Tag Archives: Warner Brothers

Stage Fright (Alfred Hitchcock, 1950)

This is my contribution to the Sleuthathon organised by Movies Silently. Please do visit and read the other entries. The film I’ve chosen is controversial because of some plot elements. I won’t discuss this aspect until the end and will give a spoiler warning, since, as so often with Hitchcock, this is a film where you definitely don’t want to know what’s coming in advance! 

Stage Fright 3Jane Wyman stars as young actress Eve, who turns detective to prove the man she loves is innocent of murder. That’s the starting-point for this unusual Hitchcock thriller, also starring Marlene Dietrich and Michael Wilding. For my money, the movie disproves the claim that he couldn’t do comedy, with many hilarious moments from British character greats such as Alastair Sim and Joyce Grenfell. At times the humour does slow the pace, but it’s all so enjoyable that it’s hard to care – and the tension still builds to an unbearable level whenever the plot calls for it. In particular, the ending of the film is increasingly tense, achieving the same sort of edge-of-the-seat agony as many better-known Hitchcocks.

Hitchcock was keen to work in London at this time because daughter Patricia was at drama school there, and he gave her a small part as a character with the wonderful name “Chubby Bannister”. Despite a mainly British cast, probably with an eye on the US box office, he chose an American actress for the lead role. I’ve just been watching Jane Wyman’s most famous films made with Douglas Sirk, so I was interested to see her in a very different part here. This was made only four years before she played an older woman in  Magnificent Obsession, yet here she is cast as a fresh-faced ingénue who still lives at home with her mother. Well, with her mother (Sybil Thorndike in sublime grande dame form) half the time, and her father (a gloriously grumpy Alastair Sim) the other half.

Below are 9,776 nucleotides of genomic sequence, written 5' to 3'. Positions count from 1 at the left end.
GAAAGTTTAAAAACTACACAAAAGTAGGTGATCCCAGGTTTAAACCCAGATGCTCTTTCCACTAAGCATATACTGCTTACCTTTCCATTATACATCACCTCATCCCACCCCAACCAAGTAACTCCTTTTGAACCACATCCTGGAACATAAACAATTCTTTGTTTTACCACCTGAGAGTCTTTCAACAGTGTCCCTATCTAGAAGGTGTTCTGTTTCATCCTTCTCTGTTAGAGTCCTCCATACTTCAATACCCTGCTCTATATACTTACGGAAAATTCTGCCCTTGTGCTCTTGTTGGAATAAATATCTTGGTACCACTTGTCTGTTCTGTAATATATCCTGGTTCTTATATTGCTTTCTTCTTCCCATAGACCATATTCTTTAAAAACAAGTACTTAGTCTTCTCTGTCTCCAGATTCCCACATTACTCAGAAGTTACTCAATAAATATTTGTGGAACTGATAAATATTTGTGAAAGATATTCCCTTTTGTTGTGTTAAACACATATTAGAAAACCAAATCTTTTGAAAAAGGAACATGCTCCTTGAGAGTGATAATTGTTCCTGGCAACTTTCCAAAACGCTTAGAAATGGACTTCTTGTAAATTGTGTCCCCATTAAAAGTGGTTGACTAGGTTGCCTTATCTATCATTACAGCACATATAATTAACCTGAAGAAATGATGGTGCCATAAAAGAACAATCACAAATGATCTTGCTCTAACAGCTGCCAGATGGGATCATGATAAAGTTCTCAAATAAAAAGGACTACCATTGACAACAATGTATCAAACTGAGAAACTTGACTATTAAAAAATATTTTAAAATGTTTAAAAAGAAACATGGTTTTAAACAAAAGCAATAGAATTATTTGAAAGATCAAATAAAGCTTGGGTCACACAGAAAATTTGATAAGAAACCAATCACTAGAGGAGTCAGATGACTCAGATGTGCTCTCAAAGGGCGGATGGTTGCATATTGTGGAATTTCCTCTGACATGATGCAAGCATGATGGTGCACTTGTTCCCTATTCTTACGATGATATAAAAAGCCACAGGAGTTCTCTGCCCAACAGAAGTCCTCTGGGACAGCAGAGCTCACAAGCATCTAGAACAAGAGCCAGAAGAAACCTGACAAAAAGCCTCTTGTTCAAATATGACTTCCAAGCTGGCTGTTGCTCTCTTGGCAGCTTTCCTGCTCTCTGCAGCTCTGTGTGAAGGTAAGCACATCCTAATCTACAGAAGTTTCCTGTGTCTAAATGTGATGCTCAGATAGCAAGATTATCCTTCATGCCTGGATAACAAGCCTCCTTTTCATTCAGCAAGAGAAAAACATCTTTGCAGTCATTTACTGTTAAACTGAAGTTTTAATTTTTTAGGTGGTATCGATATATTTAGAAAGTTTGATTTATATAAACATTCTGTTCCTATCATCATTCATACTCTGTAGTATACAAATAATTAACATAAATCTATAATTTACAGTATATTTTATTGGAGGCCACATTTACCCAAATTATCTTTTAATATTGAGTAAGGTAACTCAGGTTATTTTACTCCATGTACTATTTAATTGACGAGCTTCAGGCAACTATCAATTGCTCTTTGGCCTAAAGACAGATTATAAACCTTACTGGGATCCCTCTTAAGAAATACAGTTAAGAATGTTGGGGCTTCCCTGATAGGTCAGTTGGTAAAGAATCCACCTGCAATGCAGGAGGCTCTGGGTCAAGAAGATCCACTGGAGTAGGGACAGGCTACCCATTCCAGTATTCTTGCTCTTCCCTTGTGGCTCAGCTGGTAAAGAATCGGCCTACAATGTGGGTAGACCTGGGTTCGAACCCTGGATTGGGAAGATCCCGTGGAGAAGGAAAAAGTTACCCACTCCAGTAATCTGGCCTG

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Young at Heart (Gordon Douglas, 1954)

Young at Heart 4It must be a daunting prospect to step into a role which another actor has already made his own. But Frank Sinatra did it at least twice, in musical remakes of much-loved movies. In High Society he took on the role which had won James Stewart an Oscar in The Philadelphia Story, and a couple of years earlier he stepped into the shoes of another legend, John Garfield.  In Young at Heart, starring opposite Doris Day, Sinatra plays the character who turned Garfield into a star – a bitter, mixed-up young musician who believes the fates are out to get him.

I’m a big fan of Garfield and of the original 1938 film, Four Daughters, also starring Priscilla Lane, which I hope to return to here in the New Year, as part of a series about films focused on groups of sisters or female friends. However, I also really like the remake, directed by Gordon Douglas, who worked with Sinatra on several other films. This version keeps a lot of the same witty dialogue by Julius Epstein and Lenore J Coffee – and Sinatra burns up the screen as Barney Sloan. (His name has been changed from Garfield’s Mickey Borden.) Day is also perfectly cast as Laurie Tuttle, the golden girl who tries to break through Barney’s defences, but sadly she doesn’t get any musical numbers to equal the three great torch songs which Sinatra performs in the course of the film. Sitting at the piano nursing a cigarette and wearing a battered Fedora, he looks as if he has materialised from the sleeve of one of his albums of sad songs, such as In the Wee Small Hours, released the following year.